Last week, the U.S. Trade and Development Agency awarded a grant to the National Institute of Ocean Technology (NIOT) of India for a feasibility study to support the development of clean energy to replace fossil fuel generation in the Andaman and Nicobar Islands. The study will assess the implementation of innovative ocean thermal energy conversion (OTEC) technology that uses the temperature difference between warm surface water and colder deep water in the ocean to produce renewable energy for electricity generation. NIOT selected Virginia-based PCCI, Inc., to conduct the study.
“USTDA’s support for NIOT’s development of high-capacity OTEC power plants has the potential to provide sustainable, reliable energy for hundreds of thousands of people while advancing India’s climate goals,” said Enoh T. Ebong, USTDA’s Director. “Reducing carbon emissions is a shared priority, and U.S. industry solutions can help drive global progress toward a greener future.”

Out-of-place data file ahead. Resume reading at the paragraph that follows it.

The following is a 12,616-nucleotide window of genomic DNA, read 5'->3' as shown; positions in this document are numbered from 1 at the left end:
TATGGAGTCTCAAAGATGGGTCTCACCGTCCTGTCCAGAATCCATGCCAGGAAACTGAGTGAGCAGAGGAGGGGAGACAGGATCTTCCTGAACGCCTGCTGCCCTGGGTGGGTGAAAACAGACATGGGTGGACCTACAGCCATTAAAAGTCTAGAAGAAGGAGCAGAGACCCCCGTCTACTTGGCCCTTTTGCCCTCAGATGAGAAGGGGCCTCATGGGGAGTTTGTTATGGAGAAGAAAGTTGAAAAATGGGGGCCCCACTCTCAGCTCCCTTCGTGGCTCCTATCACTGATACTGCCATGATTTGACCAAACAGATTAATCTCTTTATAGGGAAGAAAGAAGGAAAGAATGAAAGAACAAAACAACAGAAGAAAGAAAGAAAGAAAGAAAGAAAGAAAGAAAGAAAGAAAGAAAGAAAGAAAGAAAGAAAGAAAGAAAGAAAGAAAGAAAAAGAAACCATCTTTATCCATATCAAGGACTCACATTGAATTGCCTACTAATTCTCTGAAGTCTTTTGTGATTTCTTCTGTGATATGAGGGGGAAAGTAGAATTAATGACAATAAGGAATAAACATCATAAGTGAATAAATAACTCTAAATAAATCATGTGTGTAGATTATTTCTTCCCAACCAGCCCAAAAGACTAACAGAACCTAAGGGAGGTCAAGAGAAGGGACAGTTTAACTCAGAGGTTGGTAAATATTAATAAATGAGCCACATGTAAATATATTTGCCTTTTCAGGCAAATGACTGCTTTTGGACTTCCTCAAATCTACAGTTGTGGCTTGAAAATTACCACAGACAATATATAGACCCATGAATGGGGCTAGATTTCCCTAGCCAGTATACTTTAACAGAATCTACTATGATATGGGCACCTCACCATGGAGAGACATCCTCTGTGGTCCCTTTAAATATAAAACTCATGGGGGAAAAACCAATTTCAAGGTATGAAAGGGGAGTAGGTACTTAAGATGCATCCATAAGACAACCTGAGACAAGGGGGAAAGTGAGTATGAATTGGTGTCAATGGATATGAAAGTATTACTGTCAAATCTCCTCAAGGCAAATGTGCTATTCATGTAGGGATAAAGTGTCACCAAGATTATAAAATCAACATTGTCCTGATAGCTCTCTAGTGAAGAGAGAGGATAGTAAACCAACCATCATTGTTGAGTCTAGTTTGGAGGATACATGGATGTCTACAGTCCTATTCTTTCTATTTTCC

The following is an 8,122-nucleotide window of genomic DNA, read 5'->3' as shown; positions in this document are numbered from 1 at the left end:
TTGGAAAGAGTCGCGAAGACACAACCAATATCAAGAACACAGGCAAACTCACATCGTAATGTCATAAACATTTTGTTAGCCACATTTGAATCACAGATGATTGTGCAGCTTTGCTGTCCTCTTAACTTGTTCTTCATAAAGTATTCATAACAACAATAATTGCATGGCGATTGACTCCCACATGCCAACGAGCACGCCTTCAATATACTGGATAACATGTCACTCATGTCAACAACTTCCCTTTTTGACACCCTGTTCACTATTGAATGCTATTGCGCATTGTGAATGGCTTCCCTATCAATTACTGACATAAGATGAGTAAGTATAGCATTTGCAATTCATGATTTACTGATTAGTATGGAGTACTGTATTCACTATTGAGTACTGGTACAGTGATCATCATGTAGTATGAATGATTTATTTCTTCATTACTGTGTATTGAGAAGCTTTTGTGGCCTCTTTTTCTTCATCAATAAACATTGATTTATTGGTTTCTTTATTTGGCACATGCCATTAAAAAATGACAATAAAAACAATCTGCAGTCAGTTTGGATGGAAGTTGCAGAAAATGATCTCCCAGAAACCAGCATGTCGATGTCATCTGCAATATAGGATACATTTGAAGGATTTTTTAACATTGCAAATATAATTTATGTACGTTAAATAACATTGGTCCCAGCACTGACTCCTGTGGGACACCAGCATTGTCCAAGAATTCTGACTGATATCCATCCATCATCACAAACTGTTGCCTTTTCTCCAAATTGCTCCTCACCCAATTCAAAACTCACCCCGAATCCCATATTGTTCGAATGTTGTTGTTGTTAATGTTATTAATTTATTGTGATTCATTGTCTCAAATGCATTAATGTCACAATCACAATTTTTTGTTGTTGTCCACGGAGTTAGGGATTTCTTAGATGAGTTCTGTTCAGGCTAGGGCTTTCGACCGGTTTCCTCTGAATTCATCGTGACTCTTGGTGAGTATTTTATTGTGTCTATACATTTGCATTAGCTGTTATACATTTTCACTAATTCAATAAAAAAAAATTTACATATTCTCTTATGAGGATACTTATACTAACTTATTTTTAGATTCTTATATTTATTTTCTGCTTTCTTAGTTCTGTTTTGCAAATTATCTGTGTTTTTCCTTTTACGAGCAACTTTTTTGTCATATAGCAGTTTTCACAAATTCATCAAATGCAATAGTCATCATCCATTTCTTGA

The feasibility study will explore the viability and implementation of two OTEC power plants in the Andaman and Nicobar Islands, which are currently almost completely dependent on diesel generators for power generation, to generate up to 26 megawatt of baseload electricity. The project is the first of its kind in India.
“OTEC is a baseload power and thus an important form of ocean renewable energy for a tropical country like India,” said Dr. G A Ramadass, NIOT's Director. “The USTDA partnership will assist in the objectives of putting up OTEC plants in the future with a prototype scale which will be suitable to address technical and commercial challenges.”
USTDA’s grant advances the Partnership for Global Infrastructure and Investment and U.S. – India Strategic Clean Energy Partnership initiatives, as well as USTDA’s Global Partnership for Climate-Smart Infrastructure.